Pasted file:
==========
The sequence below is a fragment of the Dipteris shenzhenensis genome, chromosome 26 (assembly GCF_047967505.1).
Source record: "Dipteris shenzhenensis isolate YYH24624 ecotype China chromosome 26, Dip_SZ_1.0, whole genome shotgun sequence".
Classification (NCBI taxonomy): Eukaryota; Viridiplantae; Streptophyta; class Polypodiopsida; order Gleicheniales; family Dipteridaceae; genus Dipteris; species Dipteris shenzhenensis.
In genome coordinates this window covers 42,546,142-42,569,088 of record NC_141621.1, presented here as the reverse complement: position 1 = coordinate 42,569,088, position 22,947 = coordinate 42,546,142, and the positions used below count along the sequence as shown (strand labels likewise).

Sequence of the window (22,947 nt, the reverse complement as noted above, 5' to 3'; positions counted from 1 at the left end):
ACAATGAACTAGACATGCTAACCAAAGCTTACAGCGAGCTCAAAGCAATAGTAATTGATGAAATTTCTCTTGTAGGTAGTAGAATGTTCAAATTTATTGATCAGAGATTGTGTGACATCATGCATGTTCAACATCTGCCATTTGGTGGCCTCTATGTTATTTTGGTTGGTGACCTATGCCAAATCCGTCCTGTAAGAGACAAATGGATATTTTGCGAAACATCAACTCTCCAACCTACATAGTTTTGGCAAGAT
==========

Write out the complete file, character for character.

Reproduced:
The sequence below is a fragment of the Dipteris shenzhenensis genome, chromosome 26 (assembly GCF_047967505.1).
Source record: "Dipteris shenzhenensis isolate YYH24624 ecotype China chromosome 26, Dip_SZ_1.0, whole genome shotgun sequence".
Classification (NCBI taxonomy): Eukaryota; Viridiplantae; Streptophyta; class Polypodiopsida; order Gleicheniales; family Dipteridaceae; genus Dipteris; species Dipteris shenzhenensis.
In genome coordinates this window covers 42,546,142-42,569,088 of record NC_141621.1, presented here as the reverse complement: position 1 = coordinate 42,569,088, position 22,947 = coordinate 42,546,142, and the positions used below count along the sequence as shown (strand labels likewise).

Sequence of the window (22,947 nt, the reverse complement as noted above, 5' to 3'; positions counted from 1 at the left end):
ACAATGAACTAGACATGCTAACCAAAGCTTACAGCGAGCTCAAAGCAATAGTAATTGATGAAATTTCTCTTGTAGGTAGTAGAATGTTCAAATTTATTGATCAGAGATTGTGTGACATCATGCATGTTCAACATCTGCCATTTGGTGGCCTCTATGTTATTTTGGTTGGTGACCTATGCCAAATCCGTCCTGTAAGAGACAAATGGATATTTTGCGAAACATCAACTCTCCAACCTACATAGTTTTGGCAAGAT